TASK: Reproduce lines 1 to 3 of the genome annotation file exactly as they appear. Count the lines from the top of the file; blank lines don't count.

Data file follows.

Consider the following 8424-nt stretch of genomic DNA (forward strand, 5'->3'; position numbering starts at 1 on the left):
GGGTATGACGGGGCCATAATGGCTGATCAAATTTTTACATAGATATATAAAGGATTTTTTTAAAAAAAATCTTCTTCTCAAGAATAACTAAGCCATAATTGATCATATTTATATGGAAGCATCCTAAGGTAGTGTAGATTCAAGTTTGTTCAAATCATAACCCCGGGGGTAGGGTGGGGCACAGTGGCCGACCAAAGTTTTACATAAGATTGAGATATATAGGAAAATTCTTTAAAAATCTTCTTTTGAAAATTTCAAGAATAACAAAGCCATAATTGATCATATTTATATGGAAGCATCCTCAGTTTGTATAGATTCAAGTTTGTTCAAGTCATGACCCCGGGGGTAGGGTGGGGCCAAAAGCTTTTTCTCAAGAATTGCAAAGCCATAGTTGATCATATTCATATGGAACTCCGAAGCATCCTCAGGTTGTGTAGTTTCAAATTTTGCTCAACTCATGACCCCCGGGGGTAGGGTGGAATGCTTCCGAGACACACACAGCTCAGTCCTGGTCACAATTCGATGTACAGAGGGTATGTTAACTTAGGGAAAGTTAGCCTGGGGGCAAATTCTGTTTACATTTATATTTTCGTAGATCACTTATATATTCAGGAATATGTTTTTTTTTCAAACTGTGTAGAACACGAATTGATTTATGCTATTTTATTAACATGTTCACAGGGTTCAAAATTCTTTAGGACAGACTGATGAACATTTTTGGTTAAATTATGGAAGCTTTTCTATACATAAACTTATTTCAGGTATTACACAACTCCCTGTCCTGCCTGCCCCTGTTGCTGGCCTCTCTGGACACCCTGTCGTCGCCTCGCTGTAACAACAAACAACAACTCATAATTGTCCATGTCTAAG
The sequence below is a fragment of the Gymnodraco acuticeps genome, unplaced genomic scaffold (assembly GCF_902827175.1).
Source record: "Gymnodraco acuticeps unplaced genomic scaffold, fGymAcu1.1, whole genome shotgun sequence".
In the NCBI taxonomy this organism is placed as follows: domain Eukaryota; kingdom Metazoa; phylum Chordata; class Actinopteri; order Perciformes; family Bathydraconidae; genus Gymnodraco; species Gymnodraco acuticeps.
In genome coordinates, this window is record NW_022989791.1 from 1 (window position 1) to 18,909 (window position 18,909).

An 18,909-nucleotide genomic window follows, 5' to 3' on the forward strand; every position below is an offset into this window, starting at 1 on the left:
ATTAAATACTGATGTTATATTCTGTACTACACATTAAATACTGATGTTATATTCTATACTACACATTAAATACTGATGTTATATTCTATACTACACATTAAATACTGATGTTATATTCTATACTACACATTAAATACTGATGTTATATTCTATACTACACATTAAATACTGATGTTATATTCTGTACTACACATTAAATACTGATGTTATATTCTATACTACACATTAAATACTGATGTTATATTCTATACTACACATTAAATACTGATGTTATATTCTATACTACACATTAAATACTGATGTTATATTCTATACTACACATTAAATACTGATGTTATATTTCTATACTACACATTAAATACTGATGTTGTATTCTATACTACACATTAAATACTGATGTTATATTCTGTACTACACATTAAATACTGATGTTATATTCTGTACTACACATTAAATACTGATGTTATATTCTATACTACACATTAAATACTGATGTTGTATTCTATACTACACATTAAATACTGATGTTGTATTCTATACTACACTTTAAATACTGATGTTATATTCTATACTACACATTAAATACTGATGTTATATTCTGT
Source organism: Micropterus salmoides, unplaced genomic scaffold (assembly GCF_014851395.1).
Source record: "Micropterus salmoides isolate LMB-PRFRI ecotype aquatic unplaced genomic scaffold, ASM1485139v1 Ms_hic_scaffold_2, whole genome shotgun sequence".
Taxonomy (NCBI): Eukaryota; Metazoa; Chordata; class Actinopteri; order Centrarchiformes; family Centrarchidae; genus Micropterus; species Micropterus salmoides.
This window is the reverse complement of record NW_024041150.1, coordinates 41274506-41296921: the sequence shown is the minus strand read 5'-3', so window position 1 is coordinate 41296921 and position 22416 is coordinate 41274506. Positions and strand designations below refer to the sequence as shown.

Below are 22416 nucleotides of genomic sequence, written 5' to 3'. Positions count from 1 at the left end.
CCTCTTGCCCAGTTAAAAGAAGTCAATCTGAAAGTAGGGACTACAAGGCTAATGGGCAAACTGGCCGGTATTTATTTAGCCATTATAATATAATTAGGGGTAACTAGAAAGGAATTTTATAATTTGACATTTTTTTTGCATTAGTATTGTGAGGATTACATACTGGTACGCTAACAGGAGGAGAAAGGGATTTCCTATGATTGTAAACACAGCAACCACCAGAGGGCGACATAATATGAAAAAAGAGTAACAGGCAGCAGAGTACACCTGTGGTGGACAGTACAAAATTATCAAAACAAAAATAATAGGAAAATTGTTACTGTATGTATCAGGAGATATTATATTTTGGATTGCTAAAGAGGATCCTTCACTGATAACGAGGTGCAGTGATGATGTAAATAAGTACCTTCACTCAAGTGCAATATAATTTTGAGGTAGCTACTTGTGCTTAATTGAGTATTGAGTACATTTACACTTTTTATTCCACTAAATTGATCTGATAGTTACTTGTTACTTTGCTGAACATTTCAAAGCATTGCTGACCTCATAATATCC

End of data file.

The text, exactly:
Consider the following 8424-nt stretch of genomic DNA (forward strand, 5'->3'; position numbering starts at 1 on the left):
GGGTATGACGGGGCCATAATGGCTGATCAAATTTTTACATAGATATATAAAGGATTTTTTTAAAAAAAATCTTCTTCTCAAGAATAACTAAGCCATAATTGATCATATTTATATGGAAGCATCCTAAGGTAGTGTAGATTCAAGTTTGTTCAAATCATAACCCCGGGGGTAGGGTGGGGCACAGTGGCCGACCAAAGTTTTACATAAGATTGAGATATATAGGAAAATTCTTTAAAAATCTTCTTTTGAAAATTTCAAGAATAACAAAGCCATAATTGATCATATTTATATGGAAGCATCCTCAGTTTGTATAGATTCAAGTTTGTTCAAGTCATGACCCCGGGGGTAGGGTGGGGCCAAAAGCTTTTTCTCAAGAATTGCAAAGCCATAGTTGATCATATTCATATGGAACTCCGAAGCATCCTCAGGTTGTGTAGTTTCAAATTTTGCTCAACTCATGACCCCCGGGGGTAGGGTGGAATGCTTCCGAGACACACACAGCTCAGTCCTGGTCACAATTCGATGTACAGAGGGTATGTTAACTTAGGGAAAGTTAGCCTGGGGGCAAATTCTGTTTACATTTATATTTTCGTAGATCACTTATATATTCAGGAATATGTTTTTTTTTCAAACTGTGTAGAACACGAATTGATTTATGCTATTTTATTAACATGTTCACAGGGTTCAAAATTCTTTAGGACAGACTGATGAACATTTTTGGTTAAATTATGGAAGCTTTTCTATACATAAACTTATTTCAGGTATTACACAACTCCCTGTCCTGCCTGCCCCTGTTGCTGGCCTCTCTGGACACCCTGTCGTCGCCTCGCTGTAACAACAAACAACAACTCATAATTGTCCATGTCTAAG
The sequence below is a fragment of the Gymnodraco acuticeps genome, unplaced genomic scaffold (assembly GCF_902827175.1).